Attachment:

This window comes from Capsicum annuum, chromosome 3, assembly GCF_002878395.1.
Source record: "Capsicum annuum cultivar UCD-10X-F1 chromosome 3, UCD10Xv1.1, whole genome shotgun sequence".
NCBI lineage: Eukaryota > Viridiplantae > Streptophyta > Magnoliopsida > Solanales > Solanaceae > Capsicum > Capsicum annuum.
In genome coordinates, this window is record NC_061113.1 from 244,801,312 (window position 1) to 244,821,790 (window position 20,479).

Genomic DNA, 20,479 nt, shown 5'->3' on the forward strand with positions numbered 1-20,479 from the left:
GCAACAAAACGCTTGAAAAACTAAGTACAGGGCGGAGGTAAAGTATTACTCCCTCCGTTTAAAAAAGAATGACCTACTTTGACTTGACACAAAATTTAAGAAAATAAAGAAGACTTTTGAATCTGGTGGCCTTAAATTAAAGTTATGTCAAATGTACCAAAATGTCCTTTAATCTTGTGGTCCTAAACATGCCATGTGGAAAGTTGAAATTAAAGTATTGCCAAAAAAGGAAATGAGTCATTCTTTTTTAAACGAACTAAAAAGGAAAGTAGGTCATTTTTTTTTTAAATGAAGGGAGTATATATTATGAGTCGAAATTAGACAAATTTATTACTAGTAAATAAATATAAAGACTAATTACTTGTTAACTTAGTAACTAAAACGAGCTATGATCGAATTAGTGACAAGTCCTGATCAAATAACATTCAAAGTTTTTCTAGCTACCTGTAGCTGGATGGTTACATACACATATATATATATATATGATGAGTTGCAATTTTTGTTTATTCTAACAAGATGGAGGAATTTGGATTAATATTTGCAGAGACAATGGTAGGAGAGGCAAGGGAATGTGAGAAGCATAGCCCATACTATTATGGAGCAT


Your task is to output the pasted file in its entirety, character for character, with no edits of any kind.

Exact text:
This window comes from Capsicum annuum, chromosome 3, assembly GCF_002878395.1.
Source record: "Capsicum annuum cultivar UCD-10X-F1 chromosome 3, UCD10Xv1.1, whole genome shotgun sequence".
NCBI lineage: Eukaryota > Viridiplantae > Streptophyta > Magnoliopsida > Solanales > Solanaceae > Capsicum > Capsicum annuum.
In genome coordinates, this window is record NC_061113.1 from 244,801,312 (window position 1) to 244,821,790 (window position 20,479).

Genomic DNA, 20,479 nt, shown 5'->3' on the forward strand with positions numbered 1-20,479 from the left:
GCAACAAAACGCTTGAAAAACTAAGTACAGGGCGGAGGTAAAGTATTACTCCCTCCGTTTAAAAAAGAATGACCTACTTTGACTTGACACAAAATTTAAGAAAATAAAGAAGACTTTTGAATCTGGTGGCCTTAAATTAAAGTTATGTCAAATGTACCAAAATGTCCTTTAATCTTGTGGTCCTAAACATGCCATGTGGAAAGTTGAAATTAAAGTATTGCCAAAAAAGGAAATGAGTCATTCTTTTTTAAACGAACTAAAAAGGAAAGTAGGTCATTTTTTTTTTAAATGAAGGGAGTATATATTATGAGTCGAAATTAGACAAATTTATTACTAGTAAATAAATATAAAGACTAATTACTTGTTAACTTAGTAACTAAAACGAGCTATGATCGAATTAGTGACAAGTCCTGATCAAATAACATTCAAAGTTTTTCTAGCTACCTGTAGCTGGATGGTTACATACACATATATATATATATATGATGAGTTGCAATTTTTGTTTATTCTAACAAGATGGAGGAATTTGGATTAATATTTGCAGAGACAATGGTAGGAGAGGCAAGGGAATGTGAGAAGCATAGCCCATACTATTATGGAGCAT